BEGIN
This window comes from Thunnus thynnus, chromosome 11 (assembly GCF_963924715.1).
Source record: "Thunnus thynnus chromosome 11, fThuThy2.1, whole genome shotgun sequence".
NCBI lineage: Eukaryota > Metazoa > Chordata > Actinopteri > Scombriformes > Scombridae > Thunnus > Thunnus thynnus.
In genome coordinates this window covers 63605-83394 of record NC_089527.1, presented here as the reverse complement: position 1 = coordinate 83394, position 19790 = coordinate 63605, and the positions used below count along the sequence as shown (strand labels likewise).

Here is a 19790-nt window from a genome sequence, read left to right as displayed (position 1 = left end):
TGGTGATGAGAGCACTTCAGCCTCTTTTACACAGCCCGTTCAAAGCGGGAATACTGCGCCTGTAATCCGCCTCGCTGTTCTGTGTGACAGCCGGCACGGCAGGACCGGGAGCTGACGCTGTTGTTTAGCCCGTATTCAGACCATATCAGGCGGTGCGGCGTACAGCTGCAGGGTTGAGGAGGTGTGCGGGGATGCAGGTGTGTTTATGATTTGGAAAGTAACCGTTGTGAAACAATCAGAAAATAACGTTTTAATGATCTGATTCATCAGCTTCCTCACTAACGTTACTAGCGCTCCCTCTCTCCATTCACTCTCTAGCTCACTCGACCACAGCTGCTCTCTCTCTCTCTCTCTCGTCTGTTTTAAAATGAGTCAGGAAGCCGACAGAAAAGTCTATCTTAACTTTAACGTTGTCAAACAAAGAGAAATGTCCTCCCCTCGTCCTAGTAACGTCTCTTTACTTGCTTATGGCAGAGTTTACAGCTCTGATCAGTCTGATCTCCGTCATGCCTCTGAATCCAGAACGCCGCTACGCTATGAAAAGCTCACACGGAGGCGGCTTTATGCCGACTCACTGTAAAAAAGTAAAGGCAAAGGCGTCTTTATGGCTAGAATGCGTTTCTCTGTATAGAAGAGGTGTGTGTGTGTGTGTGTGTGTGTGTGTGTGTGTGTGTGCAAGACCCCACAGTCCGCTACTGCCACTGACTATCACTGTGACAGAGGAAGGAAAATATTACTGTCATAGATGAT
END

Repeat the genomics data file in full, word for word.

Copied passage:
This window comes from Thunnus thynnus, chromosome 11 (assembly GCF_963924715.1).
Source record: "Thunnus thynnus chromosome 11, fThuThy2.1, whole genome shotgun sequence".
NCBI lineage: Eukaryota > Metazoa > Chordata > Actinopteri > Scombriformes > Scombridae > Thunnus > Thunnus thynnus.
In genome coordinates this window covers 63605-83394 of record NC_089527.1, presented here as the reverse complement: position 1 = coordinate 83394, position 19790 = coordinate 63605, and the positions used below count along the sequence as shown (strand labels likewise).

Here is a 19790-nt window from a genome sequence, read left to right as displayed (position 1 = left end):
TGGTGATGAGAGCACTTCAGCCTCTTTTACACAGCCCGTTCAAAGCGGGAATACTGCGCCTGTAATCCGCCTCGCTGTTCTGTGTGACAGCCGGCACGGCAGGACCGGGAGCTGACGCTGTTGTTTAGCCCGTATTCAGACCATATCAGGCGGTGCGGCGTACAGCTGCAGGGTTGAGGAGGTGTGCGGGGATGCAGGTGTGTTTATGATTTGGAAAGTAACCGTTGTGAAACAATCAGAAAATAACGTTTTAATGATCTGATTCATCAGCTTCCTCACTAACGTTACTAGCGCTCCCTCTCTCCATTCACTCTCTAGCTCACTCGACCACAGCTGCTCTCTCTCTCTCTCTCTCGTCTGTTTTAAAATGAGTCAGGAAGCCGACAGAAAAGTCTATCTTAACTTTAACGTTGTCAAACAAAGAGAAATGTCCTCCCCTCGTCCTAGTAACGTCTCTTTACTTGCTTATGGCAGAGTTTACAGCTCTGATCAGTCTGATCTCCGTCATGCCTCTGAATCCAGAACGCCGCTACGCTATGAAAAGCTCACACGGAGGCGGCTTTATGCCGACTCACTGTAAAAAAGTAAAGGCAAAGGCGTCTTTATGGCTAGAATGCGTTTCTCTGTATAGAAGAGGTGTGTGTGTGTGTGTGTGTGTGTGTGTGTGTGTGTGTGCAAGACCCCACAGTCCGCTACTGCCACTGACTATCACTGTGACAGAGGAAGGAAAATATTACTGTCATAGATGAT